A Look Back at Earl Blaik's First Column

When Earl Blaik retired as head coach and athletic director at West Point on his 62nd birthday in February of 1959, he left a legacy at the academy. This legacy would endure as long as the game of football and athletics in general remain on the scene at our nation's military academy on the banks of the Hudson River.

However the colonel wasn't finished with collegiate football. Along with his new duties as a vice-president of AVCO Corporation, the colonel agreed to write a column twice a week for national syndication. He would be writing about the game he so dearly loved. Not only was he active in forming the College National Football Hall of Fame in Kings Island, Ohio, but for a few years he wrote a national syndicated column for the Associated Press. The remuneration he received was used to set up fellowships for eight worthy college seniors who not only excelled in the great game of football, but also to recognize their abilities in the classroom.

During his entire coaching career, he consistently advocated the concept that a student could not only excel on the playing fields of friendly strife, but also could show the same qualities in their academic work as well. His concept of the true student-athlete was surely born out in the very first of many articles he wrote concerning the game he most certainly loved. This love stemmed from the joy that the game imparted to the player and also to the lessons learned from playing that helped the player cope with the problems and struggles of everyday life.

SPORT ANGLES By Col. Earl H. (Red) Blaik Former Football Coach and Athletic Director, United States Military Academy September, 1959 (as appeared in a column of September, 1959 in the Asbury Park, NJ Evening Press under the heading of SPORT ANGLES)


When I retired from coaching last Jan. 13 and stepped down from my duties as Athletic Director in February after 25 years--eighteen at West Point and seven at Dartmouth as the football head coach, I said it was unthinkable to overstay a career.  But it would be just as inconceivable for me to sever completely my connections with the greatest of American games, which has been inseparable from most of my 62 years.  That is, why I was pleased and challenged when The Associated Press invited me to write two articles a week for the newspapers of the country. 

While one is coaching, he Is necessarily preoccupied with the football problems of one school.  Although he is aware that the college game, like any human operation of which the dollar sign is part, is not without its weaknesses and requires continuing revaluation and modification, the individual coach is in a position to contribute relatively little, much as he would like to do more.  In this invitation, I see an opportunity to try to help college football, not in any one school or area or within one peripherized philosophy, but in a broad objective manner to help all colleges everywhere. 

College football today, while not without some abuses, has reached a plateau of excellence in its general conduct, unmatched in any era of the past.  This, emphatically bespeaks the love of and concern for the game by all its levels of administrators everywhere, and they deserve, therefore, every measure of encouragement and help.  I hope to contribute in this way.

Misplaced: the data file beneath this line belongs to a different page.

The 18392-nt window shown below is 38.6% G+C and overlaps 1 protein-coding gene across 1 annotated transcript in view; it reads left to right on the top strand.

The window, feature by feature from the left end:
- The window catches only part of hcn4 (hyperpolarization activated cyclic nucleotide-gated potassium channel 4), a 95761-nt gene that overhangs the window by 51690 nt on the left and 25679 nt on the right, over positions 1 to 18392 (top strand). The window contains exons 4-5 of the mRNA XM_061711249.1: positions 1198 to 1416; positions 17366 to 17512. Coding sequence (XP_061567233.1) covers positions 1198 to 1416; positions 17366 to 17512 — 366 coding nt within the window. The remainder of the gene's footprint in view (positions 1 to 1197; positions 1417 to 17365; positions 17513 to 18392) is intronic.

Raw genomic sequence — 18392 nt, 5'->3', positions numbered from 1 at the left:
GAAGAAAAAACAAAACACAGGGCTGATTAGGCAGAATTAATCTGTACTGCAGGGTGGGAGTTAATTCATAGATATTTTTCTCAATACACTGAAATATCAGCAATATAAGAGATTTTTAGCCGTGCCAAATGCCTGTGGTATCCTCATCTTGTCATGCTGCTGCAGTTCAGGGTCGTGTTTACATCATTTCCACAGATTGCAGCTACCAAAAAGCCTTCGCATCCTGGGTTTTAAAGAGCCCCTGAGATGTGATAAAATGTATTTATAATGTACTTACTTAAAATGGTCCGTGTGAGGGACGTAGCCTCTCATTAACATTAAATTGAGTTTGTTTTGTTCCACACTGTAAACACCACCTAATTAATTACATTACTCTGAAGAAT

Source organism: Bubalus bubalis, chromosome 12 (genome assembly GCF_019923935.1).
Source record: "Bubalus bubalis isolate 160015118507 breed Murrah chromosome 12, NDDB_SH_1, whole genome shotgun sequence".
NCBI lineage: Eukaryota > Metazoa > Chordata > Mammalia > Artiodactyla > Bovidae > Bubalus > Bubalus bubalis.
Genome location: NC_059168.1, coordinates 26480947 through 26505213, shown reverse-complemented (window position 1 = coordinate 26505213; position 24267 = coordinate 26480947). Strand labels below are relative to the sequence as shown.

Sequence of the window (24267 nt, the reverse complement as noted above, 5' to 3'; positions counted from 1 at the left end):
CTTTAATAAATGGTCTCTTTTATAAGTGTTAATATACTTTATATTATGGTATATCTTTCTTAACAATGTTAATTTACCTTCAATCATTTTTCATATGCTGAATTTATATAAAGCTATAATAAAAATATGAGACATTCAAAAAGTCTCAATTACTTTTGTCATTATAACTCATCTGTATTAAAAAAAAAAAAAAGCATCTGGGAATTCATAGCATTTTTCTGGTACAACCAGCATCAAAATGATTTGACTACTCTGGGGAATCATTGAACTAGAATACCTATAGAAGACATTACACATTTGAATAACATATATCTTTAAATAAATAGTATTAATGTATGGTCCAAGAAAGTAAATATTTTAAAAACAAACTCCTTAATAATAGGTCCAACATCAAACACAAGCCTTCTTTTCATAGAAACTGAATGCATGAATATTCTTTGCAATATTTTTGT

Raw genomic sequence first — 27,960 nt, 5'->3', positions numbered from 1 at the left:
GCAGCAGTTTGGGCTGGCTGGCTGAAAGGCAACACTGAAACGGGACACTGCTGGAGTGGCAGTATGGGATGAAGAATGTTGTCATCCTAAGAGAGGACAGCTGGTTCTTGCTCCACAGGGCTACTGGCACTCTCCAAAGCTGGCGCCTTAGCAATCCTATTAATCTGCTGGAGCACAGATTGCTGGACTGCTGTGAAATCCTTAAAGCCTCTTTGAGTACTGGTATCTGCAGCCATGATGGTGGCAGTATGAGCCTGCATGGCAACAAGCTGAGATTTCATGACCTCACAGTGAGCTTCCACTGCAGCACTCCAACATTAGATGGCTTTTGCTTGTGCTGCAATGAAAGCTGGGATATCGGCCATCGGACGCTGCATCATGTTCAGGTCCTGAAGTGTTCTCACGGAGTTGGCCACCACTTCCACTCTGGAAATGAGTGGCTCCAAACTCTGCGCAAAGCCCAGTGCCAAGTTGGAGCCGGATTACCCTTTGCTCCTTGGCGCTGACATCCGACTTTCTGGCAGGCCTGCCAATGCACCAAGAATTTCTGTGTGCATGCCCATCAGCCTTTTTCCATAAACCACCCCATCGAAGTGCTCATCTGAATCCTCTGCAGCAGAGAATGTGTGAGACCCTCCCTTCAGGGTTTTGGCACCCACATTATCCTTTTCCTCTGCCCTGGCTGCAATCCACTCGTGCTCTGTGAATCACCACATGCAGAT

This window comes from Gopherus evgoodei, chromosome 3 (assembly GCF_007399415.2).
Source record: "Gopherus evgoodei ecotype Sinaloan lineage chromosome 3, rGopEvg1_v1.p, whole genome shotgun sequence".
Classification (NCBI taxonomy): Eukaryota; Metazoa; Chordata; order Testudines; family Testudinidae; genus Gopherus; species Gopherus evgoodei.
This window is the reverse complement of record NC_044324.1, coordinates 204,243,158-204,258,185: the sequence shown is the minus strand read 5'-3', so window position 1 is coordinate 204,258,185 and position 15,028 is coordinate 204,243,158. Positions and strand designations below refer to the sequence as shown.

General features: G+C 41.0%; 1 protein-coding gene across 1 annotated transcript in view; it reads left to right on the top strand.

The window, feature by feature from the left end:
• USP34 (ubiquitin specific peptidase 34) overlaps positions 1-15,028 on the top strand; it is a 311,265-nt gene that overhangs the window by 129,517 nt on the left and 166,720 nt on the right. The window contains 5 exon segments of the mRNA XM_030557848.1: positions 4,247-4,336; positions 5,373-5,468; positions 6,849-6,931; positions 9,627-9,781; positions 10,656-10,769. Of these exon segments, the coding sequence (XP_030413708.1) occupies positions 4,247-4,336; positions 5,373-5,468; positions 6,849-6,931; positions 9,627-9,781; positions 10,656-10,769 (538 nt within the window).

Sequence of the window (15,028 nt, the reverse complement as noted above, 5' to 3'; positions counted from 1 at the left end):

My articles will very frequently be of a controversial and critical nature. But I assure you the controversy will be real, not fabricated, and that the criticism will always be constructive.  It will be directed never at an individual but at something I feel stands correction and improvement.  I repeat, I am concerned with what is good for all the colleges, remembering that what is good and practical in one area is not always so in another.  

The articles I am preparing to appear between now and Friday, Sept. 18, the eve of the first major Saturday of play, will appraise the strength of teams and players in various sections, but they will also speak of changes and trends, good and bad, affecting the game both on and off the field.  Each Friday, beginning Sept. 18, I will analyze where I believe the strength lies in the big game of the next day, yet more often than not I plan, to include in the analysis a controversial or behind-the-scenes factor that has a relation to it. 

Once the season is under way, the articles appearing Tuesday will deal with colorful and dramatic highlights, backgrounds and again, trends and controversies developing on the college scene, either nationally or from a sectional point of view that has some impact nationally.


Whatever financial remuneration I receive for these articles will be used to help college football.  I am establishing eight fellowships for post-graduate work. They will be awarded to eight boys, one from each of the N.C.A.A. districts, who have been adjudged as best meeting the following four qualifications:

     They must be seniors. 

     They must be leaders in academics as well as football.

     They must exert a fine influence on their campuses.

     They must be staunch in their devotion to the welfare of amateur sports.

The fellowships will be administered by the National Football Foundations Awards committee, headed by Vincent Draddy. The Foundation Committee will be assisted by an awards committee from each of the eight NCAA districts, each nominating a candidate from its district.  

These fellowships should help project what I believe to be a fact about college football, yet one seldom emphasized: that championship performance and superior scholarship are entirely compatible.

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